Not that anyone’s keeping track, but it’s safe to say this was the first album release party that began with a guest appearance by a puppet.
And that was just Act I of Miley Cyrus’ three-act extravaganza, thrown for about 150 super-fans who packed into the third floor of Nashville’s most iconic downtown honky-tonk, Tootsie’s Orchid Lounge, on Friday night to celebrate the release of Younger Now.
The new album is a declaration by the 24-year-old artist, who’s spent the past decade successively reinventing herself, that she’s now embracing all her former selves (yes, including those Hannah Montana years) – and Cyrus put an exclamation point on it by throwing her release party back in her countrified hometown.
Her embrace also explains the puppet, a tiny ginghamed girl doll that debuted in the video for the “Younger Now” single.
“Look at Baby Miley’s dress!” Cyrus, 24, exclaimed as she popped up in the puppet’s elaborate theater set. “This is a [replica of a] dress that I used to wear when I was a little girl!”
The puppet was there, she explained, to “represent that the same person that’s standing here right now is the same person that’s here beside me, which is Baby Miley, which is always inside me.”
As her tiny alter-ego watched adoringly, Cyrus took questions from the crowd so “fans could understand how I made the album, why I made the album and why it’s so important to me.”
Her main impulse, she explained, was to no longer run away from her “life story.” She also pointed to her father, country artist Billy Ray Cyrus, as a primary influence in her new music, which has a strong country-pop vein.
“My dad,” she said, “really inspired this record a lot, I think, going back into those roots of everything he instilled in me.”
Sure enough, to emphasize her point, she brought out Billy Ray for the evening’s Act II, a segment she entitled “My Dad Always Says.” The elder Cyrus’ task: to offer counsel to the audience “because,” according to Miley, “he’s always given me the best advice ever.”
Billy Ray obliged by sharing that he always tells his daughter, “Watch what I do, and don’t do that, and you’ll usually get through life pretty good. … Does that make sense?”
“Yeah,” Miley countered. “Don’t grow a mullet, basically.”
“Hell, grow the damn mullet,” Billy Ray parried in defense of his trademark 1990s-era hairstyle. “Hell, yeah, man.”
Act III of the Spotify-hosted set was a 45-minute set of nine songs, including four from the new album. Cyrus also brought her father back on stage for a rowdy duet of his signature hit, “Achy Breaky Heart,” and she covered Nancy Sinatra’s sassy “These Boots Are Made for Walkin’,” which her dad has included in his own act.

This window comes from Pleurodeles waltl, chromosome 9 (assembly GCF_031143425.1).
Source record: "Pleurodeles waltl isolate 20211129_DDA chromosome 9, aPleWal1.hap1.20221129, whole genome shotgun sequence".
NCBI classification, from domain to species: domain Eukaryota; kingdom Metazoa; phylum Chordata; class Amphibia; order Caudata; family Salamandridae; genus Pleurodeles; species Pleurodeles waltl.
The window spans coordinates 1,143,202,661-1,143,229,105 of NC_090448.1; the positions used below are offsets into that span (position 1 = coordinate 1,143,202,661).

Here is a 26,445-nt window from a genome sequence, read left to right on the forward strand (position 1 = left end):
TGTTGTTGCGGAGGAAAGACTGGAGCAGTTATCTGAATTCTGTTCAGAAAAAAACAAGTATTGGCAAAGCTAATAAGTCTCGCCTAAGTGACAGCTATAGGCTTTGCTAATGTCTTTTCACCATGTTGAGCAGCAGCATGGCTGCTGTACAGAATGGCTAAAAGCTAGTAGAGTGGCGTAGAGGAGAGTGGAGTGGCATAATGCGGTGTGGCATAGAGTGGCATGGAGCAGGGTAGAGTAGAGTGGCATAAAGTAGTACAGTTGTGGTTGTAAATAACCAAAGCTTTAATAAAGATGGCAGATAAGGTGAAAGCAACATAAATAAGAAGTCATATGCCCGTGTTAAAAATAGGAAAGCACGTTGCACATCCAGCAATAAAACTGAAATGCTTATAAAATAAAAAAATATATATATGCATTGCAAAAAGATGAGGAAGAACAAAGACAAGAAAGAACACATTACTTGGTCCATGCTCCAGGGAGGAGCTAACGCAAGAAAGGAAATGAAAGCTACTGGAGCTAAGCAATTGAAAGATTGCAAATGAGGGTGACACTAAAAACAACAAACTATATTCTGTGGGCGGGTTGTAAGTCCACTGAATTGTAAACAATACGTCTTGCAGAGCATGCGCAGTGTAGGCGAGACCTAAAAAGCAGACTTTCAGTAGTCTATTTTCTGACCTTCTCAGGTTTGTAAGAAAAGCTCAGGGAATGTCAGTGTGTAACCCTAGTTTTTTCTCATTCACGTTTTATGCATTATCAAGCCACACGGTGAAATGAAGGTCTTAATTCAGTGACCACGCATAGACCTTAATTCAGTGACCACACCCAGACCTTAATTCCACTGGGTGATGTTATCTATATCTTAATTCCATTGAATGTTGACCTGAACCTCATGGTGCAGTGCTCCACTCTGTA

Every song was a crowd-pleaser for the Miley-philes gathered – some of whom had flown in from as far away as Miami and Detroit for the event – but a selection of early hits drew the most deafening cheers. These included “See You Again,” the 2007 debut single from the Hannah Montana days, a song Cyrus tearfully introduced as she recalled her family’s move to California so she “could live my dreams.”
The singer made sure to point out that her childhood best friend, Lesley Patterson, whom she mentioned in the lyrics, was in the audience – which “also makes me cry,” said Cyrus.
Throughout the evening, Cyrus also scattered tidbits about her new music and stories behind the songs. “Miss You So Much,” she said, was “the hardest song to finish” since it dealt with the shocking overdose death of a friend’s boyfriend.
“Rainbowland,” Cyrus’ collaboration with her “fairy godmother,” Dolly Parton, was “the craziest writing experience” of her life, she said, because Parton relied on a fax machine to communicate. “She did write it on a typewriter,” Cyrus revealed.
The inspiration for “Week Without You” was not fiancé Liam Hemsworth – which has been speculated – but, in fact, Cyrus’ “first true love”: Elvis Presley. She wrote it, she explained, to “kind of sound like a song out of his Blue Hawaii” – her favorite Presley movie because his love interest shares her name.
Cyrus wouldn’t identify the muse behind “She’s Not Him,” though most assume it’s based on her brief liaison with model Stella Maxwell. Instead, Cyrus said, she wrote the song “to actually normalize bisexuality” because “I don’t think there’s any songs, any films, any music – anything – that makes bisexuality feel normal for us.”
Hemsworth’s name was also something she avoided mentioning during the entire event, though she did hint that her lyrics have allowed her to let “people into, like, my private journal … of how I really, really feel and … the love that I feel in my life for the things that I feel in my life.”
That includes “Malibu,” of course, which she described as her love song to her beach home, even though the lyrics are obviously directed toward a romantic partner. Cyrus also noted the irony of the song’s title just when she’s decided to “move back to Nashville.” (She recently purchased a 33-acre farm in nearby Franklin.)
Her passion for her hometown, she said, is also the reason she’s staying off the road for the time being. “I would love to go on tour, but right now I am back in Nashville,” she explained to clearly disappointed fans. “I’ve just really been enjoying being home and being with my animals.”
“I want to be in Nashville,” she added, though she said she wouldn’t rule out a “local tour” – a comment that filled the room with raucous cheers.